It’s interesting to consider how the divide between what we consider science fiction and reality is ever so slowly narrowing, particularly looking at recent events like Oumuamua traveling through our solar system, which many believe to be an alien spacecraft. This past January, thousands of documents from the CIA on UFOs were dumped onto the Black Vault. I wonder how the Debris world resonates with you when you’re living in it.

I bring up those two examples all the time. But for us, what’s fun about this show is that it’s so grounded in what we’re familiar with. You’ve got these very small elements that are totally upside down, but I think that makes it a lot more believable for audiences. It certainly points to the fact that this show will be as much of a journey into who the characters are and ask you the questions of who we are as a species, as much as it’s about solving the mystery. If we can put the pieces of this spaceship together, then maybe we might be able to put ourselves back together as well.

Debris is emotive science fiction in every sense. I would guess that was appealing to you, that there would be so much emotion in it, to skew away from a kind of sterility that’s so often characteristic of the science fiction format, not to mention a procedural.

Yeah, for sure. I think what you’re gonna end up finding when you finish this first season is that there are certainly pieces of the puzzle that click completely episode to episode, but you’re also gonna see a much larger puzzle clicking together or fitting together by the end of the first season. You’ll see that the first season is an origin story for these characters and this world.

What are your thoughts on the possibility of coming back for season two?

Well, I really hope that we have the opportunity to do it. I think we will. It’s just a fabulous group of people. I think Riann [Steele] is just magical and magnificent as an actress. Joel is a very special human being. It’s just a privilege to work with them.

Bryan is rather incognito, I guess more so in the beginning of the season, but we do get glimpses into who he is in smaller pieces. How did you relate to him?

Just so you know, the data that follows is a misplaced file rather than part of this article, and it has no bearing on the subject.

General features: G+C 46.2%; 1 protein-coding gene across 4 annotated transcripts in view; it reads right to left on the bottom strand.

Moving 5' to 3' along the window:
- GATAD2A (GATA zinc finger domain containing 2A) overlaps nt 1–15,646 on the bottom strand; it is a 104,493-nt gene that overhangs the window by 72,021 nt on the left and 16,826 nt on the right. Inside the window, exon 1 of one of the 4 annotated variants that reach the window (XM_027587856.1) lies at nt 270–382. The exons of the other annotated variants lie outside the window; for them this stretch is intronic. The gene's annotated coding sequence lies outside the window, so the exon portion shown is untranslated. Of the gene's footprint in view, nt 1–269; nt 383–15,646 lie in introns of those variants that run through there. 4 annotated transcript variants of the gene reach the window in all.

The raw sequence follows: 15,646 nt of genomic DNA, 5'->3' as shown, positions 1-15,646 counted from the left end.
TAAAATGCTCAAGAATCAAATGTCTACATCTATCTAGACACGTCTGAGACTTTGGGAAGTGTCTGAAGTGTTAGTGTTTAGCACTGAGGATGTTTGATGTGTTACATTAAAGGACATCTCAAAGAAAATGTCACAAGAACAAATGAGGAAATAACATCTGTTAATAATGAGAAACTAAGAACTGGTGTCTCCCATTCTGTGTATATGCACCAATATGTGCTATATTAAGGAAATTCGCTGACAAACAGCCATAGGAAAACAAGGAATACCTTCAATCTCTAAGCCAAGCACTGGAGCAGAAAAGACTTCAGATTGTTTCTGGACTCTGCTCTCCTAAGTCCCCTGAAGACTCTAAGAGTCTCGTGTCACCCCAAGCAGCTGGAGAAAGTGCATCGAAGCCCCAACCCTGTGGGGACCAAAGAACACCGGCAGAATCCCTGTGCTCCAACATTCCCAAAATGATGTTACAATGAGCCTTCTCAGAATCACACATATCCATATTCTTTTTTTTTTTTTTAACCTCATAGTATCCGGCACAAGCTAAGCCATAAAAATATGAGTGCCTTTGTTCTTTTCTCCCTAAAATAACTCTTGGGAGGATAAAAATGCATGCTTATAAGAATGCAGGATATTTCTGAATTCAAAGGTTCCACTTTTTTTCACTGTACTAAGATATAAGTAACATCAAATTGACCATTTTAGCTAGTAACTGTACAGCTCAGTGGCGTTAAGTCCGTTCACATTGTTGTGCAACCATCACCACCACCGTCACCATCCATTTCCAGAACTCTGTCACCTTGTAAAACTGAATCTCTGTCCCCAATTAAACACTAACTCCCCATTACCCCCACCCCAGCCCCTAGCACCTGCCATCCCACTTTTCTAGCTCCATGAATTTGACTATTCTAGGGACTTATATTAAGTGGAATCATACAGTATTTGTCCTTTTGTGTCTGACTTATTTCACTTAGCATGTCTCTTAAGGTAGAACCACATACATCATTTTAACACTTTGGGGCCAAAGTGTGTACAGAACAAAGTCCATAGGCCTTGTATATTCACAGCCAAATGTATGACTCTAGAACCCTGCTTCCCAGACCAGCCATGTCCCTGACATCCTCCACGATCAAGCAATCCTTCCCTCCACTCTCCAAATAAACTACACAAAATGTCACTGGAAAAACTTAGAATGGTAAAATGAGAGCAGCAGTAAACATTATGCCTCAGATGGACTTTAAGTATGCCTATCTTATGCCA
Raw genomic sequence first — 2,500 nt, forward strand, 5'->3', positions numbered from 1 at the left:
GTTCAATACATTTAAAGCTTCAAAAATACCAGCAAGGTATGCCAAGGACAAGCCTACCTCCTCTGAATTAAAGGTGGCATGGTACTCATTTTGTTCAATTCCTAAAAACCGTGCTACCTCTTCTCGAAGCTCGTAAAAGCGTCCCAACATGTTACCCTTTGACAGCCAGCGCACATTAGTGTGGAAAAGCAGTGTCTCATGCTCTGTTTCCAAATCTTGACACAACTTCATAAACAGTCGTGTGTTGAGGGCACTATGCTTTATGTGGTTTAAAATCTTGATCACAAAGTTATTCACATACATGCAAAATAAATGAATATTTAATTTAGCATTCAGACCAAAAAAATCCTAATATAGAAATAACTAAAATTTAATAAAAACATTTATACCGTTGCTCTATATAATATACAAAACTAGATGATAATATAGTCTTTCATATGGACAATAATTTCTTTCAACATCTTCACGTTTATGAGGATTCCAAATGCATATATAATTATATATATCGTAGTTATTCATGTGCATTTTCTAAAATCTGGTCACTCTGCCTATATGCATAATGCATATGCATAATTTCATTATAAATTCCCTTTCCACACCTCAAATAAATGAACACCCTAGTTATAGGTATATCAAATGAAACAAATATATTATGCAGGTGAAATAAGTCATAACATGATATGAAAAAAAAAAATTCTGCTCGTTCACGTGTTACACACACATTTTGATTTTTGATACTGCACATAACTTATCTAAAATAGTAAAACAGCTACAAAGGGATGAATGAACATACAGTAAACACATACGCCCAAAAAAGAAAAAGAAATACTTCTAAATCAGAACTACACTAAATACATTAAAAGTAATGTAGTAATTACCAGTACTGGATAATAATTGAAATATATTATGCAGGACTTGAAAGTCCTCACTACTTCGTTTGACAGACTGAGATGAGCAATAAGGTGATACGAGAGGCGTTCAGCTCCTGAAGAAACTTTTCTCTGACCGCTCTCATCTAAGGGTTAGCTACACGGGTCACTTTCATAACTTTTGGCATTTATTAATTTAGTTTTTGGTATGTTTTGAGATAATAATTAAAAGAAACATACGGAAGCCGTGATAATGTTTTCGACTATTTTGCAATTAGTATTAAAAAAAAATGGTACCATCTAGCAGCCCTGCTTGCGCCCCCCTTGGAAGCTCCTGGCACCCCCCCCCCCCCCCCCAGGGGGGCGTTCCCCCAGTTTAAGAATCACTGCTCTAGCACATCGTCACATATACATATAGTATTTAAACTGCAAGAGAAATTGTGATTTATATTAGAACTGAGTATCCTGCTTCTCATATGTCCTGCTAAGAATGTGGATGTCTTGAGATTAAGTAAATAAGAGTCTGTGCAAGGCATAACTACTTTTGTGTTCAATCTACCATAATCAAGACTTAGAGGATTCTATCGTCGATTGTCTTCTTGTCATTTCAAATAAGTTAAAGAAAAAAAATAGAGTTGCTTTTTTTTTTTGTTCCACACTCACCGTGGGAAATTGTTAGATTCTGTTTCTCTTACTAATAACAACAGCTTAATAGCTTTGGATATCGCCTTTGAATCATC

I guess I’m interested in finding out how far back you can lean in a performance before an audience gives up. You want your audience leaning in so you don’t want to give them so much. You don’t want to take to your own opinion so strongly on the character in the performance that the audience is unable to have their own experience with that character. I think Bryan does that very well as a ploy, as some sort of a defense mechanism, like a chameleon. But I guess the parallel that I’m interested in is this idea of the transcendental method of acting, directing, writing: seeing how much you can reduce before it doesn’t excite somebody anymore.

I appreciate the moments of levity on the show, although they’re spare, because you see different sides to him. I think the scene that most forks into comedy was when you’re asked to fetch a rectangular box from the lab fridge and it turns out to be that man’s lunch. 

Those are really fun on the show. I think you’ll end up seeing more of that in the second season. There is fun, for sure. There’s that scene, there’s the sunglasses, there’s the drinking and the eating. We try to show that this guy does have other colors and I think you’re rightly highlighting those because it wouldn’t be fair to the character. And it’s also not respectful to the audience to give them everything right away. You have to believe that the audience has patience. So to see these various colors over the course of the season, you’ll know that this is where Bryan will end up in the second season or what he will look like in the second season.

Can you ad lib on a show like Debris when you’re shooting however many pages a day?

There are certain things that are critical to the much larger five-season arc that Joel has in his head that you don’t want to mess with, but then within certain scenes, you know you’ve got some leeway where it’s completely specific scene by scene and case by case. Sometimes I’ll even get a note from Joel: “You gotta say this thing just like this because it’s gonna be mimicked seven episodes later.” That comes down to a number of words, you know? You have to be respectful of that. But you’re also trying to bring as much to the scene as possible and you gotta be open to incorporating things that come at you unexpectedly into the material. So what happens in one room on a computer isn’t exactly what we’re gonna end up getting out in the elements on the day.